Not everyone’s blood alcohol concentration (BAC) will be the same after the same number of alcoholic drinks. There are several factors that can affect your blood alcohol concentration levels, and thus determine if you are driving under the influence of alcohol.
How Quickly You Drink Alcohol
The quicker a person drinks alcoholic drinks in succession will determine how fast and how high their BAC will rise. Typically, the adult liver will metabolize one standard drink (12 oz. beer, 5 oz. wine, .5 oz shot) per hour. However, every person has a unique body type and metabolizes alcohol differently. If more than one alcoholic drink per hour is consumed, the liver is not able to metabolize the alcohol as quickly and it will remain in the bloodstream until the liver can catch up.
Body Weight and Height
Depending on your body weight and height, your body will metabolize alcohol differently. Men who have the same weight as women have slightly more blood in their bodies and therefore can dilute alcohol better than women. Their tissue contains more water than fat, and therefore, they can metabolize alcohol quicker than women.
Drinking alcohol while consuming food will help allow the body to absorb the alcohol better. When food is in the stomach, alcohol is absorbed more slowly and steadily into the bloodstream, which means that it absorbs at a slower rate. The food itself does not actually absorb the alcohol, rather it simply allows the food to digest which closes the stomach’s pyloric valve keeping the alcohol in the stomach longer before it enters the small intestines.
Type of Alcoholic Drink
The alcohol content of your beverage is a significant factor impacting your blood alcohol concentration. One beer is not necessarily equivalent to another beer. The alcoholic content of a beverage is measured by “proof.” The higher the proof, the higher the alcohol content, leading to an increase in BAC quicker. Additionally, no two bartenders will pour a drink the exact same way, therefore, unless a person is drinking wine or beer, the amount of actual alcohol in a drink can vary.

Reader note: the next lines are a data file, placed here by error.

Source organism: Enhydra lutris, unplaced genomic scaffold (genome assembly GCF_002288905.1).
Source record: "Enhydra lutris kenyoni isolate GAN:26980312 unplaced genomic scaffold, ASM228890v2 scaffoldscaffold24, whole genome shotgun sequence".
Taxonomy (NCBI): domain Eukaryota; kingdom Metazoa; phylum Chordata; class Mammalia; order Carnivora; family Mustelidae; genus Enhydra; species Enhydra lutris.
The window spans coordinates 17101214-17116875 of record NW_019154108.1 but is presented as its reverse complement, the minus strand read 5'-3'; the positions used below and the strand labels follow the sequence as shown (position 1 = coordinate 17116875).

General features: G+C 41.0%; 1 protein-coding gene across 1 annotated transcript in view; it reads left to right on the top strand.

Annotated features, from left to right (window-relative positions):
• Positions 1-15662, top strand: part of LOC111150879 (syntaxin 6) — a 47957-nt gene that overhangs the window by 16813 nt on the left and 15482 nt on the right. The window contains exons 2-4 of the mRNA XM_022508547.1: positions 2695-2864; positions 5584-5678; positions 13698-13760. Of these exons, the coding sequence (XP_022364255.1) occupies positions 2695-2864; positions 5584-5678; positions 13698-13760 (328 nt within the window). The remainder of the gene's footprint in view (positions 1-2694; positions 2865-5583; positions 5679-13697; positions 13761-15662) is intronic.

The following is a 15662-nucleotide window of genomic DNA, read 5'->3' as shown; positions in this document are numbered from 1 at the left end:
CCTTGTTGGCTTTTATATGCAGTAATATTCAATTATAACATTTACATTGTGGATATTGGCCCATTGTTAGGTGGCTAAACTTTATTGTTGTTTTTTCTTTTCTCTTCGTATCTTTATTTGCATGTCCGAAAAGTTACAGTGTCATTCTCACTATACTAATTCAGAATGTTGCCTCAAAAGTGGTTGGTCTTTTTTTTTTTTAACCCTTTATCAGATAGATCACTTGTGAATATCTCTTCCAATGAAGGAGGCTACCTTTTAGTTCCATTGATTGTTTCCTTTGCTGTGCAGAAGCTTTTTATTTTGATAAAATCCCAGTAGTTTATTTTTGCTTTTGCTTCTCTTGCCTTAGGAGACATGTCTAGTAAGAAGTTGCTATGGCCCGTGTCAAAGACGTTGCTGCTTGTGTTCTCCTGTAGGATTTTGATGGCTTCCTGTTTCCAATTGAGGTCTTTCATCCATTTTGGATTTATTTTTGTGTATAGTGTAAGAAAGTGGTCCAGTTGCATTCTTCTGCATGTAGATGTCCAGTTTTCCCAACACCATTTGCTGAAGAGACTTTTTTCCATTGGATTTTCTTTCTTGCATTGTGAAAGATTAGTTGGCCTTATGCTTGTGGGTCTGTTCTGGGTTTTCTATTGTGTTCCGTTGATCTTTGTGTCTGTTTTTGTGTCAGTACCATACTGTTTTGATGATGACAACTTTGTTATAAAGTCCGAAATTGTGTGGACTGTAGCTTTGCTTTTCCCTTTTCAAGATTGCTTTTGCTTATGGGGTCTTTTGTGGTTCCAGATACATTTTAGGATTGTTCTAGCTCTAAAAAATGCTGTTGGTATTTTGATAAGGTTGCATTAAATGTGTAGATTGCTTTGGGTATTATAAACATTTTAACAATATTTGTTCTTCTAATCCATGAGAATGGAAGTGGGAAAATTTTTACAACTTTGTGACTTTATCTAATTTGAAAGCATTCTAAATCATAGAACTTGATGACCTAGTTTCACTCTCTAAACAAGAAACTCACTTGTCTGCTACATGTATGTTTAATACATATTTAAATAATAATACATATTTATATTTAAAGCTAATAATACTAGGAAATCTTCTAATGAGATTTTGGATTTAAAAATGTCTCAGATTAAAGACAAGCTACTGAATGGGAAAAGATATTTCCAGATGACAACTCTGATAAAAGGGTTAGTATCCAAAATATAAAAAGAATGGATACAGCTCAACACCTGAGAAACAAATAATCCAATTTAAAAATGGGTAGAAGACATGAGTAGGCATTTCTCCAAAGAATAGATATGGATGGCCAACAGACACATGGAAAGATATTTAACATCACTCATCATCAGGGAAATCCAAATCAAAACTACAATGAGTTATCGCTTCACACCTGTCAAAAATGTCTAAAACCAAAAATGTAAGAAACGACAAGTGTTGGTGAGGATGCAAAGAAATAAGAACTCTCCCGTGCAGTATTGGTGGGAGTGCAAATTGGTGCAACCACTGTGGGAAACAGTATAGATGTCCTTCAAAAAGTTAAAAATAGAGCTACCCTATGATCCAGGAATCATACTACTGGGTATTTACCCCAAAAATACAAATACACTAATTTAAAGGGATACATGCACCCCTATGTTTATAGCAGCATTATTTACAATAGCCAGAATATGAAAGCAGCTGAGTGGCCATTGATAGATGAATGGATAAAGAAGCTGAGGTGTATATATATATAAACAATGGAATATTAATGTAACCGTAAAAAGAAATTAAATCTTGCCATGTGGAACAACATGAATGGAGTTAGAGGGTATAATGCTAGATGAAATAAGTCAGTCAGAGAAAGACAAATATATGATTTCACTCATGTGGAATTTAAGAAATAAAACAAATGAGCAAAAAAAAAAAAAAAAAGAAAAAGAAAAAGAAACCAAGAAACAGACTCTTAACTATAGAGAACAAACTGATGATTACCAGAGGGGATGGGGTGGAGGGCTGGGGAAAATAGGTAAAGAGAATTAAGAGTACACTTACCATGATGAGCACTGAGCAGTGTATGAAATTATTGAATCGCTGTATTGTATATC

If a person is on any type of medication, it can drastically affect the amount of alcohol that is in their system, and their BAC. Some medicines such as anti-depressants, cough medicines, aspirin and tranquilizers can affect your BAC.
Stress and Fatigue
Interestingly, stress and fatigue play a large role in your blood alcohol concentration. If a person is more fatigued or stressed than usual when they are drinking alcoholic beverages, it may affect their actual BAC.
Contact an Experienced Criminal Defense Attorney Today
If you were charged with a DUI, you should contact an experienced criminal defense attorney immediately. We will examine all of the evidence against you and fight the admission of any evidence that may have been collected in violation of your rights. Contact our legal team at The Law Offices of Christopher J. McCann at 714-294-0568 or online today for your free consultation.